16. Mask industry quality assessment

    Science.gov (United States)

    Strott, Al; Bassist, Larry

    1994-12-01

    Product quality and timely delivery are two of the most important parameters in determining the success of a mask manufacturing facility. Because of the sensitivity of this data, very little was known about industry performance in these areas until an assessment was authored and presented at the 1993 BACUS Symposium by Larry Regis of Intel Corporation, Neil Paulsen of Intel Corporation, and James A. Reynolds of Reynolds Consulting. This data has been updated and will be published and presented at this year's BACUS Symposium. Contributor identities will again remain protected by utilizing Arthur Andersen & Company to compile the submittals. Participation was consistent with last year's representation of over 75% of the total merchant and captive mask volume in the United States. The data compiled includes shipments, customer return rate, customer return reasons from 1988 through Q2, 1994, performance to schedule, plate survival yield, and throughput time (TPT).

  17. Masked multichannel analyzer

    Science.gov (United States)

    Winiecki, A.L.; Kroop, D.C.; McGee, M.K.; Lenkszus, F.R.

    1984-01-01

    An analytical instrument and particularly a time-of-flight-mass spectrometer for processing a large number of analog signals irregularly spaced over a spectrum, with programmable masking of portions of the spectrum where signals are unlikely in order to reduce memory requirements and/or with a signal capturing assembly having a plurality of signal capturing devices fewer in number than the analog signals for use in repeated cycles within the data processing time period.

  18. Latest results on solarization of optical glasses with pulsed laser radiation

    Science.gov (United States)

    Jedamzik, Ralf; Petzold, Uwe

    2017-02-01

    Femtosecond lasers are more and more used for material processing and lithography. Femtosecond laser help to generate three dimensional structures in photoresists without using masks in micro lithography. This technology is of growing importance for the field of backend lithography or advanced packaging. Optical glasses used for beam shaping and inspection tools need to withstand high laser pulse energies. Femtosecond laser radiation in the near UV wavelength range generates solarization effects in optical glasses. In this paper results are shown of femtosecond laser solarization experiments on a broad range of optical glasses from SCHOTT. The measurements have been performed by the Laser Zentrum Hannover in Germany. The results and their impact are discussed in comparison to traditional HOK-4 and UVA-B solarization measurements of the same materials. The target is to provide material selection guidance to the optical designer of beam shaping lens systems.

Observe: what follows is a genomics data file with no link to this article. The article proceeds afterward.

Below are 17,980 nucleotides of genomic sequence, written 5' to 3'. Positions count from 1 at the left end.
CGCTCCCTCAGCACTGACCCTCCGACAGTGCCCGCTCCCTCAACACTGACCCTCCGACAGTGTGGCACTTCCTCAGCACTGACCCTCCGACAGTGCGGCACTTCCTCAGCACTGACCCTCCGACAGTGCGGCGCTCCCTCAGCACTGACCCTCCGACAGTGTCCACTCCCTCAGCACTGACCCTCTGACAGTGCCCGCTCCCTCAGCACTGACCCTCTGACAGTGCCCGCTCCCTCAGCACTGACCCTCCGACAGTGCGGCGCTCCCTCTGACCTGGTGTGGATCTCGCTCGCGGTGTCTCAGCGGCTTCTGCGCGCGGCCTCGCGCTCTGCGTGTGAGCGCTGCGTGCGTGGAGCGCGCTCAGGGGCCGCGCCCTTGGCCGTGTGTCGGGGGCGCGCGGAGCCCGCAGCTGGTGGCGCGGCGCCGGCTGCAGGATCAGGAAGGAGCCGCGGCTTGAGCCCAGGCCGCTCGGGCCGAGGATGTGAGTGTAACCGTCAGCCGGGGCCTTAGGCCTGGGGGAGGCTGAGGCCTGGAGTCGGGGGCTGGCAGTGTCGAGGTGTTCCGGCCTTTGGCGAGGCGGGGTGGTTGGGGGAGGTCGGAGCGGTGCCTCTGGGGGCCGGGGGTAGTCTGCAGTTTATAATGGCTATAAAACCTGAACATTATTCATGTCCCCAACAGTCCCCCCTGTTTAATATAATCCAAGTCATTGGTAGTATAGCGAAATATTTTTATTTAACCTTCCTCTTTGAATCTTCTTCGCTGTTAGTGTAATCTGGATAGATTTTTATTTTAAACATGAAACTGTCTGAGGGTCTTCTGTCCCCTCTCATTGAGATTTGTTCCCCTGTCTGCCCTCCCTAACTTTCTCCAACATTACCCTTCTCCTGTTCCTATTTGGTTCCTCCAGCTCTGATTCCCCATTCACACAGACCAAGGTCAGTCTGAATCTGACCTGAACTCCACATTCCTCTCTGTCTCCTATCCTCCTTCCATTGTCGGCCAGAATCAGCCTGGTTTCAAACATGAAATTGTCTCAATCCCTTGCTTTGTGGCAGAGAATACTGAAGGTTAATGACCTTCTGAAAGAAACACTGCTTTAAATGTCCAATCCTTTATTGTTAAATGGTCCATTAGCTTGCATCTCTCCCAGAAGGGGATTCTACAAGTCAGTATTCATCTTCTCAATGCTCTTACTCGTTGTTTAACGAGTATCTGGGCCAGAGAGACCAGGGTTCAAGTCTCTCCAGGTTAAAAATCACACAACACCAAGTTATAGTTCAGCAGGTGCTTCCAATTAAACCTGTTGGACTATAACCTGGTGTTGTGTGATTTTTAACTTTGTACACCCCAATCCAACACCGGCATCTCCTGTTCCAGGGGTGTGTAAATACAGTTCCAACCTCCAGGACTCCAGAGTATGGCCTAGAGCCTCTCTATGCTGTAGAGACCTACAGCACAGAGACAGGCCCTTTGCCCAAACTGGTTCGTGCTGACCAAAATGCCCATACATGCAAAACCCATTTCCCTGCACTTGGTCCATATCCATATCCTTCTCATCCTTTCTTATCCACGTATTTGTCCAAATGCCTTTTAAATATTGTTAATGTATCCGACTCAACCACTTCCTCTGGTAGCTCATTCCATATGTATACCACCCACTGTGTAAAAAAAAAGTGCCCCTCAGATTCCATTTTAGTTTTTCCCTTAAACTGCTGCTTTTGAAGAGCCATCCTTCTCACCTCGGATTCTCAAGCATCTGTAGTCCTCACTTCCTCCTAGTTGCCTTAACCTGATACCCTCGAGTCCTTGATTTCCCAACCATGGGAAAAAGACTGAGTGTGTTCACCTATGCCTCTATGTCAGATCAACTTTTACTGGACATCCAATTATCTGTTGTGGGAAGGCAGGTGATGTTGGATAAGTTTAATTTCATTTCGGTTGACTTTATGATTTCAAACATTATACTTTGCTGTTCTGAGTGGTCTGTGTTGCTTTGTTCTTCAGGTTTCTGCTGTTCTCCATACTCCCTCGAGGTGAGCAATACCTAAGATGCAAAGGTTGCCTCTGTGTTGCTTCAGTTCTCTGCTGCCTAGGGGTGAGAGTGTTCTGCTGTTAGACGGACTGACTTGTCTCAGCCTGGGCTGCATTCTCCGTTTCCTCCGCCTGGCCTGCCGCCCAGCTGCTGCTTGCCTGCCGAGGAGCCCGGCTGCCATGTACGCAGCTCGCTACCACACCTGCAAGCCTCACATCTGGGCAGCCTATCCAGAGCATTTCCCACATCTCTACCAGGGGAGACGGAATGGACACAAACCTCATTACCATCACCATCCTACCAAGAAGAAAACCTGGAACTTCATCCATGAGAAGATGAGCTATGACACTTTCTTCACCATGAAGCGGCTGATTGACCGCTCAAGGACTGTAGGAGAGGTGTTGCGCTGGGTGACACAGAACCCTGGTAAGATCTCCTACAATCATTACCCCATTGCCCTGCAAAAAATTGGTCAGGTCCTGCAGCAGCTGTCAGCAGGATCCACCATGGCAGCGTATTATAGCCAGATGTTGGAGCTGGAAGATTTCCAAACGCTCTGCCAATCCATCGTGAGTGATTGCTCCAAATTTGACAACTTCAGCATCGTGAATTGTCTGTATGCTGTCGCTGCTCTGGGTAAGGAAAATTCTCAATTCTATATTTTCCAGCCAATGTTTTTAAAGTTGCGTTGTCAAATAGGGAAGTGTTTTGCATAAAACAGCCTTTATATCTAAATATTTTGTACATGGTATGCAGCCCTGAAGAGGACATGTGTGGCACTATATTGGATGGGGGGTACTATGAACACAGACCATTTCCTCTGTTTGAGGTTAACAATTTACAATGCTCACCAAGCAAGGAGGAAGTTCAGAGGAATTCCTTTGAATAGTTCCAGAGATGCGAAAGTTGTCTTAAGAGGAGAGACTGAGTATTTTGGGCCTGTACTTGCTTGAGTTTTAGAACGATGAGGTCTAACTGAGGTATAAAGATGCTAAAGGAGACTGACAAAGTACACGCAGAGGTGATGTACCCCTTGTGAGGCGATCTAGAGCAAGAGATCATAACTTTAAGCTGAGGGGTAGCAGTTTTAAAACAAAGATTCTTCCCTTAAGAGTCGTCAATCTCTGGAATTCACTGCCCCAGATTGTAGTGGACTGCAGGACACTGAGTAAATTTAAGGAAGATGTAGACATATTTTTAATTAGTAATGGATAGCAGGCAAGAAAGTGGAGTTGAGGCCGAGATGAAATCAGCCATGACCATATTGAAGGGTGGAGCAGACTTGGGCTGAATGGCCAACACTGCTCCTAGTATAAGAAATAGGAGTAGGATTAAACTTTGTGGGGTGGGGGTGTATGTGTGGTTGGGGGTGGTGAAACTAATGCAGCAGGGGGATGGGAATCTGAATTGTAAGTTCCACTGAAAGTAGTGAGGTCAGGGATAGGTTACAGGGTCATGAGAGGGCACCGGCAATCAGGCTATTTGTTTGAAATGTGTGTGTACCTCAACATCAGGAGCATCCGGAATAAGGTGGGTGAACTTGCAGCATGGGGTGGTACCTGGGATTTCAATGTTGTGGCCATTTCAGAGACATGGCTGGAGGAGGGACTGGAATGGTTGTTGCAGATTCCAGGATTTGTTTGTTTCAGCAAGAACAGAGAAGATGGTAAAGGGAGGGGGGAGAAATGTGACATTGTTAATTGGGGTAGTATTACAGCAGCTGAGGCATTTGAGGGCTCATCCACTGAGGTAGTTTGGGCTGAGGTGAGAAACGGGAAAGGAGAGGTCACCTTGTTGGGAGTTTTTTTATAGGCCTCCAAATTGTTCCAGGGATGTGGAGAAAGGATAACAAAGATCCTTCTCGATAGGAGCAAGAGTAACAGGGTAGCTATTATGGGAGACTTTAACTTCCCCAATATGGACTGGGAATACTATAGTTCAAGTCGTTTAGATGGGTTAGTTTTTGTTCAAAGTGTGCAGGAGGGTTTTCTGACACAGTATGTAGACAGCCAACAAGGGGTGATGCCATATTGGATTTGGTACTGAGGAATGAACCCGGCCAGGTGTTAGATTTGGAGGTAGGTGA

19. Direct Creation of Biopatterns via a Combination of Laser-Based Techniques and Click Chemistry.

    Science.gov (United States)

    Chatzipetrou, Marianneza; Massaouti, Maria; Tsekenis, George; Trilling, Anke K; van Andel, Esther; Scheres, Luc; Smulders, Maarten M J; Zuilhof, Han; Zergioti, Ioanna

    2017-01-31

    In this paper, we present the immobilization of thiol-modified aptamers on alkyne- or alkene-terminated silicon nitride surfaces by laser-induced click chemistry reactions. The aptamers are printed onto the surface by laser-induced forward transfer (LIFT), which also induces the covalent bonding of the aptamers by thiol-ene or thiol-yne reactions that occur upon UV irradiation of the thiol-modified aptamers with ns laser pulses. This combination of LIFT and laser-induced click chemistry allows the creation of high-resolution patterns without the need for masks. Whereas the click chemistry already takes place during the printing process (single-step process) by the laser pulse used for the printing process, further irradiation of the LIFT-printed aptamers by laser pulses (two-step process) leads to a further increase in the immobilization efficiency.